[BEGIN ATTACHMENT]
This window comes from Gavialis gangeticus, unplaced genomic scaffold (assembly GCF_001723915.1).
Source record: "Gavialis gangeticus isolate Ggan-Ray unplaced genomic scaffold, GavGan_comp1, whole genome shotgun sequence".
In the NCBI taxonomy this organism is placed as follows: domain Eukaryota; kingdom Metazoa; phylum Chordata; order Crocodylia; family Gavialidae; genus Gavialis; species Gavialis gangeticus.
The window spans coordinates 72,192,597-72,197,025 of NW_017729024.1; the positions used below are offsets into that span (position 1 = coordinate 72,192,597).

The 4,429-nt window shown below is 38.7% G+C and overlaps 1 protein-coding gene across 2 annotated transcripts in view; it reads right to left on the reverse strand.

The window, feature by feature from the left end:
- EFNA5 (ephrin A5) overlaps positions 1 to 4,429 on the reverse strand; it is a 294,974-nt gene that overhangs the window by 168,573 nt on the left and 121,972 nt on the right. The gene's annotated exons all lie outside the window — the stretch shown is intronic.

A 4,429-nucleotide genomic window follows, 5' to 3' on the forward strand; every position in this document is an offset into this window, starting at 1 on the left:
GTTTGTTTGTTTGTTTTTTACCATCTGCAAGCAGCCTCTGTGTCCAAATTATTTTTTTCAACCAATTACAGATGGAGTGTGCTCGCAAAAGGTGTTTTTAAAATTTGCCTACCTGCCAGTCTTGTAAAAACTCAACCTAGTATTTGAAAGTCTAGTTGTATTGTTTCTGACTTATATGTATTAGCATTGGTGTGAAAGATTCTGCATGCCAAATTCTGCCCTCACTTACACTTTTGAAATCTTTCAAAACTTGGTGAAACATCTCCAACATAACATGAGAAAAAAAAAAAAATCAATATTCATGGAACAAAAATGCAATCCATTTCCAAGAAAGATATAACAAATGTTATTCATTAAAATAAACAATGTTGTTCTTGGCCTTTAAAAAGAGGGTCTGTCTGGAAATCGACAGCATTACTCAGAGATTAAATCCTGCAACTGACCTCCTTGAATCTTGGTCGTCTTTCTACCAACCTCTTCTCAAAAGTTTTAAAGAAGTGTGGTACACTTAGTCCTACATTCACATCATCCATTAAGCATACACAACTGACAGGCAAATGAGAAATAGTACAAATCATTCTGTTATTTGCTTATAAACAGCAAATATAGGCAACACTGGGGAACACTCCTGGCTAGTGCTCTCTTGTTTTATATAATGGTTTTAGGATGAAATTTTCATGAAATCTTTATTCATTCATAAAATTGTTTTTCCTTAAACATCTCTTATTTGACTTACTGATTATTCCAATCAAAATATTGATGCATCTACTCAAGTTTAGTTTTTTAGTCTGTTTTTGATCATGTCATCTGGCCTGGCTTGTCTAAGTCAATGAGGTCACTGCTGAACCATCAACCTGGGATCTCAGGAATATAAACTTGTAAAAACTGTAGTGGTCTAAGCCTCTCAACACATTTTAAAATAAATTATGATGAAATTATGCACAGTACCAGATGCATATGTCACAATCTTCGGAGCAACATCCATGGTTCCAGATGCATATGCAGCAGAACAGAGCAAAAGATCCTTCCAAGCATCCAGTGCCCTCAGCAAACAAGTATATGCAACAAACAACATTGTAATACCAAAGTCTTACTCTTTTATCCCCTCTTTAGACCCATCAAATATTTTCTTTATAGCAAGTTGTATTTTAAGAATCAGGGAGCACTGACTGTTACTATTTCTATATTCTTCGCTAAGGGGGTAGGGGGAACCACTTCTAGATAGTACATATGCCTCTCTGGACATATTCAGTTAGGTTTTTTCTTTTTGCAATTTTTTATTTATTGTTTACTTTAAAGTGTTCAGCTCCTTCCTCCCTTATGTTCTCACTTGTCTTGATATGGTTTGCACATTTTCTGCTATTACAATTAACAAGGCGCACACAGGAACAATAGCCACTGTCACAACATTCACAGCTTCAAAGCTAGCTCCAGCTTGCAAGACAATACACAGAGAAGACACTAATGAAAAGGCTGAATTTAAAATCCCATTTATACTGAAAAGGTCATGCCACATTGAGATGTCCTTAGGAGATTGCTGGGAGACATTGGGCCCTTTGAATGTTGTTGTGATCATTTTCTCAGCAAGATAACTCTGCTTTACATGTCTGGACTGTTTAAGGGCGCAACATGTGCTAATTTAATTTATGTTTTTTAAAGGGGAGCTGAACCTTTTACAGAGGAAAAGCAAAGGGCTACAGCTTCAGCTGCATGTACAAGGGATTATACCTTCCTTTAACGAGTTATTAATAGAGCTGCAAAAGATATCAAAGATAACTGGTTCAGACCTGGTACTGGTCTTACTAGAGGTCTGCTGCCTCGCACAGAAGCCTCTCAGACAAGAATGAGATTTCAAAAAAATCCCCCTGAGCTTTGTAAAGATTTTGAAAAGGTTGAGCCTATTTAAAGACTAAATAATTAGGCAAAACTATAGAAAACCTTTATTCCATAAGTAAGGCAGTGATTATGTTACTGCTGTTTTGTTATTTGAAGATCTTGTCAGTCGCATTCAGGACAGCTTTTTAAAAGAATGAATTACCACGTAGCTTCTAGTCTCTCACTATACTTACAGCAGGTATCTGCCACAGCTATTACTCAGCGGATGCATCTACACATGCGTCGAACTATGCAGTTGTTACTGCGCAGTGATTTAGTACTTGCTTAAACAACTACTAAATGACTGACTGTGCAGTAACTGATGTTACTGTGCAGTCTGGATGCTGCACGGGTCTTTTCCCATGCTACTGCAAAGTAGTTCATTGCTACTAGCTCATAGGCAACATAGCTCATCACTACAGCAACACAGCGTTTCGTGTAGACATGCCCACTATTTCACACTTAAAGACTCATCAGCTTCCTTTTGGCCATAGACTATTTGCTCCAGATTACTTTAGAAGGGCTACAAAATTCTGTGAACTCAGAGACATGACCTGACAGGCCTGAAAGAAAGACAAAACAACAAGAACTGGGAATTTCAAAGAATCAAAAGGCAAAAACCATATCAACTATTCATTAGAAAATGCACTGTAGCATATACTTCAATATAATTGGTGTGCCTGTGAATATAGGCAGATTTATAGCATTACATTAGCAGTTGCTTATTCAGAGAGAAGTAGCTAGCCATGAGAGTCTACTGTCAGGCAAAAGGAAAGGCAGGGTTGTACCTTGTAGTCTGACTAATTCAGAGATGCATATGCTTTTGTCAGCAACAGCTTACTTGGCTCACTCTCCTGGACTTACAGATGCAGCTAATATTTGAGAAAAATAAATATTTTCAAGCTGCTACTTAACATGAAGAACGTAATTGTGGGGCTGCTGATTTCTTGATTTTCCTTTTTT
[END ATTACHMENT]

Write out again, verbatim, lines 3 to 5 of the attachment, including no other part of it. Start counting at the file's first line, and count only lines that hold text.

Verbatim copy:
In the NCBI taxonomy this organism is placed as follows: domain Eukaryota; kingdom Metazoa; phylum Chordata; order Crocodylia; family Gavialidae; genus Gavialis; species Gavialis gangeticus.
The window spans coordinates 72,192,597-72,197,025 of NW_017729024.1; the positions used below are offsets into that span (position 1 = coordinate 72,192,597).

The 4,429-nt window shown below is 38.7% G+C and overlaps 1 protein-coding gene across 2 annotated transcripts in view; it reads right to left on the reverse strand.